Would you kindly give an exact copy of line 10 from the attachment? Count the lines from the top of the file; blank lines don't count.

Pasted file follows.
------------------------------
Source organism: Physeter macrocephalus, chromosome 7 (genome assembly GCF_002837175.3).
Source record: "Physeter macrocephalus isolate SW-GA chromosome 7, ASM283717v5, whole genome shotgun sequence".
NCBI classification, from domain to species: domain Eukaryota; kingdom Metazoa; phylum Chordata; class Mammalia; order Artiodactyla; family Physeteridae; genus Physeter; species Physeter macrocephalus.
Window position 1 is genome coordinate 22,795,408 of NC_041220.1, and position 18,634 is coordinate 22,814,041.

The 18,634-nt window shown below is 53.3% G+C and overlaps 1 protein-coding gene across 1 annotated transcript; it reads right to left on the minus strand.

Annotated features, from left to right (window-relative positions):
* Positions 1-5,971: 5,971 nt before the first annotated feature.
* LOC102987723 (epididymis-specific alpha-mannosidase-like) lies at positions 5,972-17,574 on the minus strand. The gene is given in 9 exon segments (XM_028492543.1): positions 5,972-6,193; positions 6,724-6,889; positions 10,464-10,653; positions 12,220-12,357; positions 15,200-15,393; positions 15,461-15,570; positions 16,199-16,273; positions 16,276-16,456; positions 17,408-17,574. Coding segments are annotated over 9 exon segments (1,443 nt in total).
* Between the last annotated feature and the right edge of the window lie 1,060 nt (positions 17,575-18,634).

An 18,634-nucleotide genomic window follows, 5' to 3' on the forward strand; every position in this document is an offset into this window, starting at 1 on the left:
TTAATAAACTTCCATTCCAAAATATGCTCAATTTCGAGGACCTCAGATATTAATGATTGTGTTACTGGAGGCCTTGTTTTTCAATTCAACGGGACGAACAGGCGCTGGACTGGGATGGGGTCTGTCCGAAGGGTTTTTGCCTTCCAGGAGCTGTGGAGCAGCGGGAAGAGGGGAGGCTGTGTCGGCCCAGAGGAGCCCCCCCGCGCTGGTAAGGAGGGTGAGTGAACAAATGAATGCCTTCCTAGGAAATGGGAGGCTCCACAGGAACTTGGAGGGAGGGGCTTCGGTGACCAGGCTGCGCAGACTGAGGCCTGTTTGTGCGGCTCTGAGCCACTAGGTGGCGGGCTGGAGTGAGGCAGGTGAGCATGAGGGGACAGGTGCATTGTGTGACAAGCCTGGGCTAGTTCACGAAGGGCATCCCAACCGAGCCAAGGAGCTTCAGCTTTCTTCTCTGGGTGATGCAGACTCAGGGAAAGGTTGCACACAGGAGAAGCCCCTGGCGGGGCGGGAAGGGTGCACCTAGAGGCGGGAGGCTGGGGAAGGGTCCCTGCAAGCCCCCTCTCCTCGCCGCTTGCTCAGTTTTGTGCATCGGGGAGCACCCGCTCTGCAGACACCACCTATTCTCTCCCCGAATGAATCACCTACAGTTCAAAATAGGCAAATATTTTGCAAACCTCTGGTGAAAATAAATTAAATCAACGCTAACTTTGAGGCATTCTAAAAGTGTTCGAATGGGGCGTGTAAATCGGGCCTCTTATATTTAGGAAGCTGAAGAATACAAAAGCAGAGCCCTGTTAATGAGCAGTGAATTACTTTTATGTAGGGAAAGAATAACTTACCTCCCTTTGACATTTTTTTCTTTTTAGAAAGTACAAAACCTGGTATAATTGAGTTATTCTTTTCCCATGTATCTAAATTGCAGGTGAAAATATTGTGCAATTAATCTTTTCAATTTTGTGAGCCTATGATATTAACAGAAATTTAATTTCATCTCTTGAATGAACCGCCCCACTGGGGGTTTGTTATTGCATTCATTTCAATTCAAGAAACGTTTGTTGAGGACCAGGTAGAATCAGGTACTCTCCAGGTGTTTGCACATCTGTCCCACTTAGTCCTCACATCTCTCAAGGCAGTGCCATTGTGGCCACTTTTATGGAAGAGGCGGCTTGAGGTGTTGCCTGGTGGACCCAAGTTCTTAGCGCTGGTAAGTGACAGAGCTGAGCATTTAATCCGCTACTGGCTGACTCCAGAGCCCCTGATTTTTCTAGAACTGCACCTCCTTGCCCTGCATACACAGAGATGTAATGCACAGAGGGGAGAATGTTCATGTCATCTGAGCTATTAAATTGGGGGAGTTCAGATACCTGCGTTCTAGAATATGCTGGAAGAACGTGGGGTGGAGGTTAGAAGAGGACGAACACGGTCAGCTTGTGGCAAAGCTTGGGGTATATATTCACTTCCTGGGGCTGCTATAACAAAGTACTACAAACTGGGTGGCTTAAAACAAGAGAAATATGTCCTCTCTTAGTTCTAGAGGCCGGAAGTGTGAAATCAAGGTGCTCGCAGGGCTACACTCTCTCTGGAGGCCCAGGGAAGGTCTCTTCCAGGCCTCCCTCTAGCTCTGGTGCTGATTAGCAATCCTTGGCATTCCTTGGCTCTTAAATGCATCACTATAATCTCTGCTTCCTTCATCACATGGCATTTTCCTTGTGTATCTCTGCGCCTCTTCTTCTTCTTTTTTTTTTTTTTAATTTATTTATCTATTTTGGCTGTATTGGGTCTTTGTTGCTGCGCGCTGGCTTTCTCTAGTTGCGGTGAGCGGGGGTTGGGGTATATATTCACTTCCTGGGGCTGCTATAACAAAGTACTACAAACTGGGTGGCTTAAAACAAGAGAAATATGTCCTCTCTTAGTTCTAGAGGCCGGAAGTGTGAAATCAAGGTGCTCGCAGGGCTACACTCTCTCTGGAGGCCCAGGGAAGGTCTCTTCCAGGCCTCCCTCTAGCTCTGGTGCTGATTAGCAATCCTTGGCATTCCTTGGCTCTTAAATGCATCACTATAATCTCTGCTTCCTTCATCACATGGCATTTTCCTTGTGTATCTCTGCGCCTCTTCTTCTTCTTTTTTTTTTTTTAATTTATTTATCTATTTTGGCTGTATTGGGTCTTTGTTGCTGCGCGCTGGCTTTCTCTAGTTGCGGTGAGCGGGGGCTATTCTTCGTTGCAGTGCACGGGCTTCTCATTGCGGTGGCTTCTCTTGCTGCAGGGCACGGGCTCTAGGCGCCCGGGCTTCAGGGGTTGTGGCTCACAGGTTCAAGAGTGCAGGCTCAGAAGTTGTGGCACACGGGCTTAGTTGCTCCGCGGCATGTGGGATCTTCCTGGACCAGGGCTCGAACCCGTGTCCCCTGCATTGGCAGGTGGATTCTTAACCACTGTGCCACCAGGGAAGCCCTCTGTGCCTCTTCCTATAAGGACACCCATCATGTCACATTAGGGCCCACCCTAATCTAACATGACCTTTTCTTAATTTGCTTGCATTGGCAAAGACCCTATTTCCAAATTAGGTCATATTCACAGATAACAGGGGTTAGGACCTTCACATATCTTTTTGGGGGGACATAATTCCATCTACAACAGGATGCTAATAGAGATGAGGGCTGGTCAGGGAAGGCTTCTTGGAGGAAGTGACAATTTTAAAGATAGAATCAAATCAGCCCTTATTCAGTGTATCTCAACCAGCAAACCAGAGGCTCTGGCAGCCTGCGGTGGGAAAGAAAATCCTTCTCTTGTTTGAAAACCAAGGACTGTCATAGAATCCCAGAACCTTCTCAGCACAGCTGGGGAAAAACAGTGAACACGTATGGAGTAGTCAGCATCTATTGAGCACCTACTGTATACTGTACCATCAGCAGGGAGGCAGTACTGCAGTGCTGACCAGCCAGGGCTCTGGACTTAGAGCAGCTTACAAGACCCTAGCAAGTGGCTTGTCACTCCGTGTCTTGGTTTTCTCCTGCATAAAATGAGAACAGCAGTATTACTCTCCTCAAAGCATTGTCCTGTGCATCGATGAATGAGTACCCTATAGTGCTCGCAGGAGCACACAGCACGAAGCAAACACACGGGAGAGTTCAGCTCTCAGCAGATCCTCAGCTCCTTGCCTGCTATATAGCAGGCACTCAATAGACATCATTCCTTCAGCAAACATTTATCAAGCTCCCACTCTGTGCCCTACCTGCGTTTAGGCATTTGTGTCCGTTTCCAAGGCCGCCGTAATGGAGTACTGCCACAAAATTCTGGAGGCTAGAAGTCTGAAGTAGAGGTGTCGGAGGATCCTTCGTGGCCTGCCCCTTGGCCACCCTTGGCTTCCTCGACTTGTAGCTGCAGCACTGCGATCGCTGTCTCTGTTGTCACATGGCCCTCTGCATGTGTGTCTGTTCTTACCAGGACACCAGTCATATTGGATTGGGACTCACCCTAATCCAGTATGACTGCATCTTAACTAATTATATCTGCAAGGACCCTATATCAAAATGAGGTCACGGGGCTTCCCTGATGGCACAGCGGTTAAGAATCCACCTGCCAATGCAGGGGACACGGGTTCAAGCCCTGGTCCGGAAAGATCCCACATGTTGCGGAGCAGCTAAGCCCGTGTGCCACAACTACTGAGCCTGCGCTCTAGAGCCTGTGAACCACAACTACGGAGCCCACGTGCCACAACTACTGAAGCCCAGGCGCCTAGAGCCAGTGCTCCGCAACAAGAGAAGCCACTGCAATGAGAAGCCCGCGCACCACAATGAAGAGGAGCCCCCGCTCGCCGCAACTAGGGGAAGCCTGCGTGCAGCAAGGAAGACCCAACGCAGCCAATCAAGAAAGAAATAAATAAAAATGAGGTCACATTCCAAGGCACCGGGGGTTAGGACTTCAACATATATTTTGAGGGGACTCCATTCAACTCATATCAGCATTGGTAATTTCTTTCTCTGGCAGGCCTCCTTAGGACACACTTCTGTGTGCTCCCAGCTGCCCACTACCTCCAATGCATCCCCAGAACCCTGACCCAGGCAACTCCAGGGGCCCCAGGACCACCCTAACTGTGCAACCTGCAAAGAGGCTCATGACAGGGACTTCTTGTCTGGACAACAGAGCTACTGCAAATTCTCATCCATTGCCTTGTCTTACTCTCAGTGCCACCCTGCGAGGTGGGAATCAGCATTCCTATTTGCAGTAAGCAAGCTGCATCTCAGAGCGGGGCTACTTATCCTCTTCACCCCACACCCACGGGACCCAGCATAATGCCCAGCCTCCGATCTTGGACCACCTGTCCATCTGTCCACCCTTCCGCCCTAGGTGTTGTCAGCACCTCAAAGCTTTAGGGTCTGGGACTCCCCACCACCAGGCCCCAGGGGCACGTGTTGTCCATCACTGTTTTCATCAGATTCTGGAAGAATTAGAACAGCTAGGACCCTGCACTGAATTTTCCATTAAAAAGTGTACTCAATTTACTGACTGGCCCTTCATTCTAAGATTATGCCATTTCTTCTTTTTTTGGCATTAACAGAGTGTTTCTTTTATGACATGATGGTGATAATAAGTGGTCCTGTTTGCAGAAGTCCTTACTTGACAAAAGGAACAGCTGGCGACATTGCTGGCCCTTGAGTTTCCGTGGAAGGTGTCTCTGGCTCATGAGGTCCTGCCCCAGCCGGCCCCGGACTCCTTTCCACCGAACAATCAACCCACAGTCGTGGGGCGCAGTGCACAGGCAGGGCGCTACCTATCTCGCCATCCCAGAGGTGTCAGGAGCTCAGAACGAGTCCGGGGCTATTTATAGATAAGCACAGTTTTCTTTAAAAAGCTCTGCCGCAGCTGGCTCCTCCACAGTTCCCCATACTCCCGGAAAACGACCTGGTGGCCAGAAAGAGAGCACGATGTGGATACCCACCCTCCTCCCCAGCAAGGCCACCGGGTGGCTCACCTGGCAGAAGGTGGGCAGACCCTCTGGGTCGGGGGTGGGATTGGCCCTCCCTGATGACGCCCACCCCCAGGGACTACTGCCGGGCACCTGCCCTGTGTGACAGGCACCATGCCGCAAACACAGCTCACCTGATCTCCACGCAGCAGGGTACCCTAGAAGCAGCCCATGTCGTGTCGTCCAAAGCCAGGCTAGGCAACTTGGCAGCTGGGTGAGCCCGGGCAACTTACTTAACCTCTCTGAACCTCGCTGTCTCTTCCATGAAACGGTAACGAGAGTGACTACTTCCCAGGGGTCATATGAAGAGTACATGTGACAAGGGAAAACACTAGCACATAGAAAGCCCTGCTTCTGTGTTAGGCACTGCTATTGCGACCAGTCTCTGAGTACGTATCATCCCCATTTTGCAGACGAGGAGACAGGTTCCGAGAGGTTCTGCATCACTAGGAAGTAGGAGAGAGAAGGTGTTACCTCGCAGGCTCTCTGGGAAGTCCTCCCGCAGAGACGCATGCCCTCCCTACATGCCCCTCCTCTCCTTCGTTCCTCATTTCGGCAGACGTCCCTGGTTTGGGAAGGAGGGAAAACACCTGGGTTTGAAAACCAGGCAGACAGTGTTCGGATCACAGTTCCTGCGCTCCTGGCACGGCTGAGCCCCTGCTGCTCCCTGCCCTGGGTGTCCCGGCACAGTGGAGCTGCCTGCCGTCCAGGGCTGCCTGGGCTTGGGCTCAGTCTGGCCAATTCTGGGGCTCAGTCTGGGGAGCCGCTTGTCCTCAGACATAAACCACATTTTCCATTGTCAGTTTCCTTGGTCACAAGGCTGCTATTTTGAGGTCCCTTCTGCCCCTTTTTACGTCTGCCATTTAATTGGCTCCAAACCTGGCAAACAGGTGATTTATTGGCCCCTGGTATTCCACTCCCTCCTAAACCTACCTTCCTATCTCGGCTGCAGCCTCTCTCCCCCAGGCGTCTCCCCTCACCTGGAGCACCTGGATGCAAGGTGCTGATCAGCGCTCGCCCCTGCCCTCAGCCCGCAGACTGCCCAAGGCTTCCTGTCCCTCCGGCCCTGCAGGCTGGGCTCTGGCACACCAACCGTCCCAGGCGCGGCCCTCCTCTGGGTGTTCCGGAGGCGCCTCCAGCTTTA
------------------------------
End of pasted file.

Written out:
An 18,634-nucleotide genomic window follows, 5' to 3' on the forward strand; every position in this document is an offset into this window, starting at 1 on the left: